High School Football Player And CTE Brain Researcher Have Chance Encounter : Shots - Health News High School athletes often raise money door-to-door for their teams. In Newton, Mass., a football player rang the doorbell of a leading brain injury researcher. Instead of money, he got a talk.
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When A High School Football Player Meets A Brain Injury Researcher

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When A High School Football Player Meets A Brain Injury Researcher

When A High School Football Player Meets A Brain Injury Researcher

When A High School Football Player Meets A Brain Injury Researcher

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  • <iframe src="https://www.npr.org/player/embed/593812809/593812810" width="100%" height="290" frameborder="0" scrolling="no" title="NPR embedded audio player">
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Dr. Lee Goldstein, Associate Professor of Psychiatry, Neurology, Ophthalmology, Pathology and Laboratory Medicine, & Biomedical Engineering at Boston University and Newton North High School Football player Alex Riviero speak on the front porch of Dr. Goldstein's home in Newton, Mass. Meredith Nierman/WGBH hide caption

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Meredith Nierman/WGBH

Dr. Lee Goldstein, Associate Professor of Psychiatry, Neurology, Ophthalmology, Pathology and Laboratory Medicine, & Biomedical Engineering at Boston University and Newton North High School Football player Alex Riviero speak on the front porch of Dr. Goldstein's home in Newton, Mass.

Meredith Nierman/WGBH

As Alex Rivero biked around town raising money for the Newton North High School football team last fall, the 17-year-old started getting pretty good at guessing which houses were worth the door knock. He'd look for lights on and listen for kids' voices.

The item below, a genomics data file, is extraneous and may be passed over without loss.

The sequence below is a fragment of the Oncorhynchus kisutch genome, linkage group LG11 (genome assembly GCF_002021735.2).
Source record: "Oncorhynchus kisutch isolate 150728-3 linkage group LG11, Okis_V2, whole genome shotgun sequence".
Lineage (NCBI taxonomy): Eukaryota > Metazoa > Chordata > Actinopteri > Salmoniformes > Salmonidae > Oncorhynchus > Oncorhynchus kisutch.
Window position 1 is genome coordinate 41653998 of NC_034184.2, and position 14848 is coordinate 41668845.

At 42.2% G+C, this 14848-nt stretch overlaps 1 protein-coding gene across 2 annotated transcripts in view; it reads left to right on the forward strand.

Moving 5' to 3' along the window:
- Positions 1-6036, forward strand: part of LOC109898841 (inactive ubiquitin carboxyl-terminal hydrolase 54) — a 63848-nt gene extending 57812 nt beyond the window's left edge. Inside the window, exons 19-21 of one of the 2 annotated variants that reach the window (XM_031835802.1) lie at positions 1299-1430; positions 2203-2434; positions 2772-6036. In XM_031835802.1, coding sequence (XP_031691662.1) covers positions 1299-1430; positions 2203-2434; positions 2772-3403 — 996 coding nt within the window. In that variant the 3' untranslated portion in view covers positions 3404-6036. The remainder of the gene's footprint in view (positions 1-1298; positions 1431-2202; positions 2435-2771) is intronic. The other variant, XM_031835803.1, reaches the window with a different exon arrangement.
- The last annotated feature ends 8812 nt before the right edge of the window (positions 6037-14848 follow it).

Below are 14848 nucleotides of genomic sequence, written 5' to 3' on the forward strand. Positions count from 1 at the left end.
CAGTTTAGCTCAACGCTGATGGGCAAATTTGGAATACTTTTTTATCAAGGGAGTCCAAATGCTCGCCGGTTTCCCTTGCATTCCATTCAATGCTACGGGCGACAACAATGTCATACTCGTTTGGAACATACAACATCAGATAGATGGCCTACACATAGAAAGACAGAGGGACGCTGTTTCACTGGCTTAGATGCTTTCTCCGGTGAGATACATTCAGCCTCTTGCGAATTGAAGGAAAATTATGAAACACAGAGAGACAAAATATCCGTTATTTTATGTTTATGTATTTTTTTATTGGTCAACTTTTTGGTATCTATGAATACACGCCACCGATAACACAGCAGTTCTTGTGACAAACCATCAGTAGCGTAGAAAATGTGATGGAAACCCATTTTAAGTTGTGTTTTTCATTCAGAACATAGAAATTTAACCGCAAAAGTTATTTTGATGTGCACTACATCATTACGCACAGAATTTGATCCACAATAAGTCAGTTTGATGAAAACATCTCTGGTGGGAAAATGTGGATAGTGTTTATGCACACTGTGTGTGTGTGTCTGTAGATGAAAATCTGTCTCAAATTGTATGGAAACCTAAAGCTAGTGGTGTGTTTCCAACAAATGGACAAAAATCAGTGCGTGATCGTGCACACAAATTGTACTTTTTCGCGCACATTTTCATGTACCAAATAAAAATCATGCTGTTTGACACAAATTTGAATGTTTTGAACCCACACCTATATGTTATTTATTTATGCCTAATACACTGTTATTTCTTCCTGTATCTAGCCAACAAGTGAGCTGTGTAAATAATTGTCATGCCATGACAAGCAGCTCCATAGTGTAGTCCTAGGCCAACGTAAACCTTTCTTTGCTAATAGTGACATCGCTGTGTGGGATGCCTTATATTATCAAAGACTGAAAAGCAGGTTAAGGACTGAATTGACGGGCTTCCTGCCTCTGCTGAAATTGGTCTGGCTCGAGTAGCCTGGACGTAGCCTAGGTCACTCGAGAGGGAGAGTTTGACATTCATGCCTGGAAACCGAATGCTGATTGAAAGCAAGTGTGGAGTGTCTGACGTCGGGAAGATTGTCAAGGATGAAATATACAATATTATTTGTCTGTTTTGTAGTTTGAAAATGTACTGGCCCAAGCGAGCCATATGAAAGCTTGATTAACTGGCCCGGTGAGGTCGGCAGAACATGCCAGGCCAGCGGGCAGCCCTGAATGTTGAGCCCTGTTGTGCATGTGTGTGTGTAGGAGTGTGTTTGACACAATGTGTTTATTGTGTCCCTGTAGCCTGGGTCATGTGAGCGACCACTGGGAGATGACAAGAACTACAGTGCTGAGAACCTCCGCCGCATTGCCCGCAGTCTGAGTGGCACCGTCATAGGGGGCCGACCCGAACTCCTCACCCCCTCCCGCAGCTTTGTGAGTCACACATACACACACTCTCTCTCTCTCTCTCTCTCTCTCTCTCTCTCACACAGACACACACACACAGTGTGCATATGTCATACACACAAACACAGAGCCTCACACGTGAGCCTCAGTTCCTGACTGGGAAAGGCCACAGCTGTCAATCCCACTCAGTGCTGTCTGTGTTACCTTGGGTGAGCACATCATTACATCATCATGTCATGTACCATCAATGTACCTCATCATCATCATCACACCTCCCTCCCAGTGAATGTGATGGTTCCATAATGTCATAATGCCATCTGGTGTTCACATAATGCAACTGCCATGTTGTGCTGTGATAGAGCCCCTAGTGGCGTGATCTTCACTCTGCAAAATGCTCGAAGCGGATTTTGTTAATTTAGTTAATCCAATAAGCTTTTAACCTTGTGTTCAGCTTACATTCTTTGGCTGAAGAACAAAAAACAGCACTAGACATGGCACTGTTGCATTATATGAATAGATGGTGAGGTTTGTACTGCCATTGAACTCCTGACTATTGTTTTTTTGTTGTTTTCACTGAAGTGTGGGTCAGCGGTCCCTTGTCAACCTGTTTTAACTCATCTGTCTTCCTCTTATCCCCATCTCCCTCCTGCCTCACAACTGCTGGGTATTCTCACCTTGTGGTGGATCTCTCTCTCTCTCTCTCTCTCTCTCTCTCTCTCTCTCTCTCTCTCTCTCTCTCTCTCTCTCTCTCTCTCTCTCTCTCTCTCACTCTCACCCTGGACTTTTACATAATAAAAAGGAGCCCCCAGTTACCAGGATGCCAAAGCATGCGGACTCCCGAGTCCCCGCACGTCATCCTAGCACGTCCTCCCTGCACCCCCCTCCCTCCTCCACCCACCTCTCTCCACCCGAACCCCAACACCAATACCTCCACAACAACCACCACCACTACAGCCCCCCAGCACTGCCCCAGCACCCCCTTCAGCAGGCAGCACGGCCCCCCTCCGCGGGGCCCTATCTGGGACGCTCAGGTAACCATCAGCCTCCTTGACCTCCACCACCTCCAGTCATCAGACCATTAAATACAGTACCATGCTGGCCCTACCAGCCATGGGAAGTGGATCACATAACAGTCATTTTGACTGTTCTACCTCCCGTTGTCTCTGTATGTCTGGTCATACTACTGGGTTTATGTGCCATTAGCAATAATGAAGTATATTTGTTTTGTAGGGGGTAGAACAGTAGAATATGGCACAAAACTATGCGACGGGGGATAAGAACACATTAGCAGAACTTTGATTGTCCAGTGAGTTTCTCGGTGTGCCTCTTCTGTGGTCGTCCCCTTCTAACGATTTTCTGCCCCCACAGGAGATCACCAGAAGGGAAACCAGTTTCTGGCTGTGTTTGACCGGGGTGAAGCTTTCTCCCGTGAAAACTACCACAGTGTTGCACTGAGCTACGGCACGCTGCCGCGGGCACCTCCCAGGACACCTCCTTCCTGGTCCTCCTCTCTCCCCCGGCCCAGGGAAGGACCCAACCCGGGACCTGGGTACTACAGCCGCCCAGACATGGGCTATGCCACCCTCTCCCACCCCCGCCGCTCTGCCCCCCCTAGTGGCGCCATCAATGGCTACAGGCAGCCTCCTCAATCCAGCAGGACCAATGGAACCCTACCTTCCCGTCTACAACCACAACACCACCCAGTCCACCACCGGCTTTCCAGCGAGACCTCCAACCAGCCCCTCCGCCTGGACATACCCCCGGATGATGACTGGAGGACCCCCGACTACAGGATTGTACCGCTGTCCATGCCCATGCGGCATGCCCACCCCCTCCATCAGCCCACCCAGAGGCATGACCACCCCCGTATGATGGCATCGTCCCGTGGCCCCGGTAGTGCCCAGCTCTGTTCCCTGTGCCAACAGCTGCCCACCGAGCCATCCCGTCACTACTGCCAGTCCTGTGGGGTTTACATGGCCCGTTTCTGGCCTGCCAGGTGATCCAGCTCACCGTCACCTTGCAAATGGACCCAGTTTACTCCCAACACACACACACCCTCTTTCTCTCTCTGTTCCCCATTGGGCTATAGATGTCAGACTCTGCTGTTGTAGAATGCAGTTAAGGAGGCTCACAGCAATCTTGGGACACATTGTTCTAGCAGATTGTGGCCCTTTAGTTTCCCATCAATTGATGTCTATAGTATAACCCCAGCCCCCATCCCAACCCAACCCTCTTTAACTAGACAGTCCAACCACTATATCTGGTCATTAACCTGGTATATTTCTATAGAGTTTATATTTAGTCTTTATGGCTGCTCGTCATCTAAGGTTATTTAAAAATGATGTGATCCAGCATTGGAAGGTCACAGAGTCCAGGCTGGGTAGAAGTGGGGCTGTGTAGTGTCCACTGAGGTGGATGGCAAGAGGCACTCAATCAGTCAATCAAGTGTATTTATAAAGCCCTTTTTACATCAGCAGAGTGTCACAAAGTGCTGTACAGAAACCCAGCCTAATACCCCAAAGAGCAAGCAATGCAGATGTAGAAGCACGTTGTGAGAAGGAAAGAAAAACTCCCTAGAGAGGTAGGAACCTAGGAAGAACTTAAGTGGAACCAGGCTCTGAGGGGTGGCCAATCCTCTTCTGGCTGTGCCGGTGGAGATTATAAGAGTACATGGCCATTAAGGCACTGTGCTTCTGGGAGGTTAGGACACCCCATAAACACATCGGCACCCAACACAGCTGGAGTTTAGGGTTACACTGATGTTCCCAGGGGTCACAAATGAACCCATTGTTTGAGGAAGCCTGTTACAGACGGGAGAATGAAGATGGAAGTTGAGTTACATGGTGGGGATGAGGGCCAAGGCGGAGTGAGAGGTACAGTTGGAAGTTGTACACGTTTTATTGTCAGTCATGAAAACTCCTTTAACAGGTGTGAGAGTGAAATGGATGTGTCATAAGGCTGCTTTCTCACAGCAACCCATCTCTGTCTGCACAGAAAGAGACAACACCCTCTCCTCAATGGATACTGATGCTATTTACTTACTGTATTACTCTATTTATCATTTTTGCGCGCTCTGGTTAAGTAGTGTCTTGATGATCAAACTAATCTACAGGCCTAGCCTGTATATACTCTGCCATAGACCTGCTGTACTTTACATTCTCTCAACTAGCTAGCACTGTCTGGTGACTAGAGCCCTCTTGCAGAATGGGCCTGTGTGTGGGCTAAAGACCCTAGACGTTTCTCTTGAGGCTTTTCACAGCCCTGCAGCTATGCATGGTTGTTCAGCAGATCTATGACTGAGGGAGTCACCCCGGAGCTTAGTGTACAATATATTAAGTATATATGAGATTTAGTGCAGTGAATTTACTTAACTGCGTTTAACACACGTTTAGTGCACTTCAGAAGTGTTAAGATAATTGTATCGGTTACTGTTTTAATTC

When he found a house that looked promising, he would stop.

At one place, Dr. Lee Goldstein opened the door. Goldstein cares a great deal about high school football. It's what he was thinking about when the doorbell rang.

"I was writing about these postmortem pathology specimens — brains — from teenagers who had played football," says Goldstein.

Clearly visible in the boys' brains were tell-tale brown areas, the early signs of the same disease found in the brains of more than 100 former pro football players: CTE, or Chronic Traumatic Encephalopathy.

"This is the beginning of a dementing process that will destroy a brain," says Goldstein, who leads the molecular research team at Boston University's CTE Center. "To see this, a neurodegenerative disease, in a teenage brain, that's tough. That's really tough."

Thinking back on that chance encounter, Rivero says, "It could have been any random dad who just came down the stairs and said, 'Oh football, I used to play football.' "

"No, it was the one dude who probably knows the most about CTE probably out of 99.9 percent of the world."